Sunday, January 29, 2006

Flying To The Old Portuguese Colony of Goa, Now Part of India

Written from the Goa State, India--

I am here today in a tropical paradise. For 300 years, until India assumed control, it was a Portuguese colony on the coast of the Arabian Sea. Now, it is a state of nearly ten million people, a little under half Catholic, a little over half Hindu.

Nearly everyone dresses in white. Coconut palms abound. Traffic is less than in overcrowded Bombay.

My friends, the Abrahams, and I are staying a week in a beauiful guest house for the princely sum of $11 a day. I asked how this could be. It is apparently part of the vagaries of international exchange, under which India, advancing in great strides, has a currency which is grossly undervalued. We have our own bedrooms, a dining room, sitting rooms, international television, newspapers, great food. We had wondeful Masala Dosas for breakfast, the exceptional crepe of Southern India. The only thing wrong is CNN International, which has grown even worse than last year.

I was just wondering, if we could move the executives of the Tribune Co. here whether they would not vacate their jobs and stay the rest of their lives. I can visualize Dennis FitzSimons sipping a coconut milk, and ruining the local newspaper.

We flew here yesterday on the new privately-run Kingfisher Airlines, and it was a revelation in itself. An hour's flight from Bombay, a great, comprehensive lunch, better than anything served on a transcontinental flight in America. Legions of smiling stewardesses. Massive but polite security. On time, more or less.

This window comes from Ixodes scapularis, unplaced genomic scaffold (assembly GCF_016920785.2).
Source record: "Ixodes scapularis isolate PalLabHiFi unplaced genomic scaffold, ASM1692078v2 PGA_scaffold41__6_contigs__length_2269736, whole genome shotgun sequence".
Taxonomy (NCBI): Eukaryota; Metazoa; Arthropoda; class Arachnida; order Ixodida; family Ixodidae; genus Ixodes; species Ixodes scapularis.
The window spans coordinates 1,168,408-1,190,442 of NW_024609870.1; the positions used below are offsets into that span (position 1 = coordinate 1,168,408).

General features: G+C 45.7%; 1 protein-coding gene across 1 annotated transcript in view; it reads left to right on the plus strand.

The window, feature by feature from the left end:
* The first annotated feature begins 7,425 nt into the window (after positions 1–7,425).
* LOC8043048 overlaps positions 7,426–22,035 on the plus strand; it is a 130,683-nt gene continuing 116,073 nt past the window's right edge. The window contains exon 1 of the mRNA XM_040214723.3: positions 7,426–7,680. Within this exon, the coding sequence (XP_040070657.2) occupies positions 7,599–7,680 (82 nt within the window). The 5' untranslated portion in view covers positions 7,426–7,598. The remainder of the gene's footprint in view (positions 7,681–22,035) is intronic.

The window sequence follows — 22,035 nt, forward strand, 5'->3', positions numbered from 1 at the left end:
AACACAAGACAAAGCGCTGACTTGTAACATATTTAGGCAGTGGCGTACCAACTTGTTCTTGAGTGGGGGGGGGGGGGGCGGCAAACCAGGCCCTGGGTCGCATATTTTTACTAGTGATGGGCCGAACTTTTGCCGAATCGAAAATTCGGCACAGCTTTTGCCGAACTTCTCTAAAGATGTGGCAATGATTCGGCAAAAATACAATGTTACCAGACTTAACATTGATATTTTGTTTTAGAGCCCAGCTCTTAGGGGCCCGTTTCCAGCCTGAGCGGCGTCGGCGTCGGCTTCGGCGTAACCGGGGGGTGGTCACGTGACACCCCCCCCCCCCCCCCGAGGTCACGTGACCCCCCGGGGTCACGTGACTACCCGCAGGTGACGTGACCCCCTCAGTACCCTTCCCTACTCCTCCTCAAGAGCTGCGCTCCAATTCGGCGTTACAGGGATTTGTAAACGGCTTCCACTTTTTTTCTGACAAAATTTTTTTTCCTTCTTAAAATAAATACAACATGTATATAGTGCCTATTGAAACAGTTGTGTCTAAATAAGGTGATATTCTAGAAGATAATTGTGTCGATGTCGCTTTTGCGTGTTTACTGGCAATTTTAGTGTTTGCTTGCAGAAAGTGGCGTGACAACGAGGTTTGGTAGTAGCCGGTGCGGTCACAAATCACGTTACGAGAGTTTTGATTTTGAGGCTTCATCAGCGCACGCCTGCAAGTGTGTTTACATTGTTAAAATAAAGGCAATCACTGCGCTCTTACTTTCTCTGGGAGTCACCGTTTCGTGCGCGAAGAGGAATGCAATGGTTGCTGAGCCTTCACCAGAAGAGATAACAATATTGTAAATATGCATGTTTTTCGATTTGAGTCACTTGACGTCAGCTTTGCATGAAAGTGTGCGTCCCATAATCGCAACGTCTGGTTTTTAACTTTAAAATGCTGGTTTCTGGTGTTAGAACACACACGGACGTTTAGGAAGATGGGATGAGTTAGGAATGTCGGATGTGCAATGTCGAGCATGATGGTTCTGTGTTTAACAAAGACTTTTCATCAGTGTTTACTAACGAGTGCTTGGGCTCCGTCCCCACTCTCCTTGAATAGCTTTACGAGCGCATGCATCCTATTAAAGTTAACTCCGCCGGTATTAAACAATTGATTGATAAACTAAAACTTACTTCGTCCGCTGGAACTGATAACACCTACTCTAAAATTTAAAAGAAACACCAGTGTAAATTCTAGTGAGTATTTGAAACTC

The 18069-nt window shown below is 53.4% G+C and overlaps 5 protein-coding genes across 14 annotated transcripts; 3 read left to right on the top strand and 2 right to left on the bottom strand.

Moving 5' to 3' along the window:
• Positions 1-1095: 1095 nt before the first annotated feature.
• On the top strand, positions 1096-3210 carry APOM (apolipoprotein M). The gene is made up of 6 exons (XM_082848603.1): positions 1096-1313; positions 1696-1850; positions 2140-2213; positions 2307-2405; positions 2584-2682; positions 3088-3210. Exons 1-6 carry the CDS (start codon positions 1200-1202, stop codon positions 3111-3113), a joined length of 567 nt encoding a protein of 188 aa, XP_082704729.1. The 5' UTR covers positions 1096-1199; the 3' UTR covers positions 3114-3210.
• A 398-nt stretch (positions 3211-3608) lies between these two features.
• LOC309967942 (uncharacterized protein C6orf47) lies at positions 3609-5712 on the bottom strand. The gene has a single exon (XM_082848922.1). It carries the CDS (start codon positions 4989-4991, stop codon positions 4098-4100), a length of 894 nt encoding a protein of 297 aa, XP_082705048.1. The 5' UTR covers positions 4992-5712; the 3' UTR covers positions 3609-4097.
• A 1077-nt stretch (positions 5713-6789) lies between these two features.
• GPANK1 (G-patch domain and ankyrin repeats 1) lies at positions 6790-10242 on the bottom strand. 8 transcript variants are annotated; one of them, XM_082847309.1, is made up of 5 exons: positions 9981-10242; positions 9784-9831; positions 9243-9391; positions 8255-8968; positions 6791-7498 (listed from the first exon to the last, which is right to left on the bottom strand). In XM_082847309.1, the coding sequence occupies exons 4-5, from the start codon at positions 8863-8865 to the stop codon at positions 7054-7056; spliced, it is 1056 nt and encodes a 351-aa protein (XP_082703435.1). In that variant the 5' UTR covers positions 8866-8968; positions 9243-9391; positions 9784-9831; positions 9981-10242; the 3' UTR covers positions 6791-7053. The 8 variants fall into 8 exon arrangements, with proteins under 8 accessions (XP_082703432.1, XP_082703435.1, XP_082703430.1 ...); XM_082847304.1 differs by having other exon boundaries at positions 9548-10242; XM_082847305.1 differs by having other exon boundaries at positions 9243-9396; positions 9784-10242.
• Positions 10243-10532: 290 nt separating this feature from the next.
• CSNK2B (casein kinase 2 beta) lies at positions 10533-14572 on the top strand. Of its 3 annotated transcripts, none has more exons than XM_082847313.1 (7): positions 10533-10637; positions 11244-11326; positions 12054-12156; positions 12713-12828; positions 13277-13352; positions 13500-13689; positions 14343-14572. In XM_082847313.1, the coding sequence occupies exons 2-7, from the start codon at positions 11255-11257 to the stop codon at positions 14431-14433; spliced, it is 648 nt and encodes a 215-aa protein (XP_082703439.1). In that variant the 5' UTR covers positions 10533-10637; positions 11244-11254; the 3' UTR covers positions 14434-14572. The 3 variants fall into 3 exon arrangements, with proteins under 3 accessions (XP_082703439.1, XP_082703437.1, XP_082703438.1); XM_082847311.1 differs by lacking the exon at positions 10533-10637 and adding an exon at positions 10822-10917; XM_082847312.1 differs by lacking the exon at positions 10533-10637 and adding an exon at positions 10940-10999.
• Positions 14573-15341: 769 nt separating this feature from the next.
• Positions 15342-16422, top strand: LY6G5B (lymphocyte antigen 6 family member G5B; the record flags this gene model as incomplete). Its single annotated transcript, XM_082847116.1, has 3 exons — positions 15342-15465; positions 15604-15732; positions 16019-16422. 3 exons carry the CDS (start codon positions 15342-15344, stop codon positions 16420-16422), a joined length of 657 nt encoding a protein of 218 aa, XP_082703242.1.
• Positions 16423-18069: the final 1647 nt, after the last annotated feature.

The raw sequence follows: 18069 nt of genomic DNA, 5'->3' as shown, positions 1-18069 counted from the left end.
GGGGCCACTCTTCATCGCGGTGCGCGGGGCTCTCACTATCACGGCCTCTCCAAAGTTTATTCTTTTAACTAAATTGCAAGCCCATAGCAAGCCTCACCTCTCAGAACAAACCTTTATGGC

The printed menu featured both vegetarian and non-vegetarian meals with bottled water and fruit juice. It was served without hassle.

Why can their 340 service be so good and ours so lousy? Why does India air transport, which a few years ago was so chaotic, now so far outshine America's?
Why are their airline employees so anxious to please, while so many of ours don't seem to care?

These are questions which should be comprehensively examined, perhaps in a Congressional investigation.

What has changed more than anything in my eight visits here in 38 years has been self-image. The Indians have every reason to be proud of their accomplishments and it shows everywhere you look.

Yes, there are problems. At the Bombay (Mumbai) Airport the day after I arrived, an electronic device on an airliner falsely indicated a hijacking was underway. By the time, it was straighened out, there had been two hours of flight delays. It was the second time it had happened in a month.

With terrorism more common here than in the U.S., the security controls are at once more pervasive, yet somehow less onerous. There are more controls to go through, and we had to show our boarding passes five times and in my case my passport twice.

Still, their customer service is far ahead of ours.

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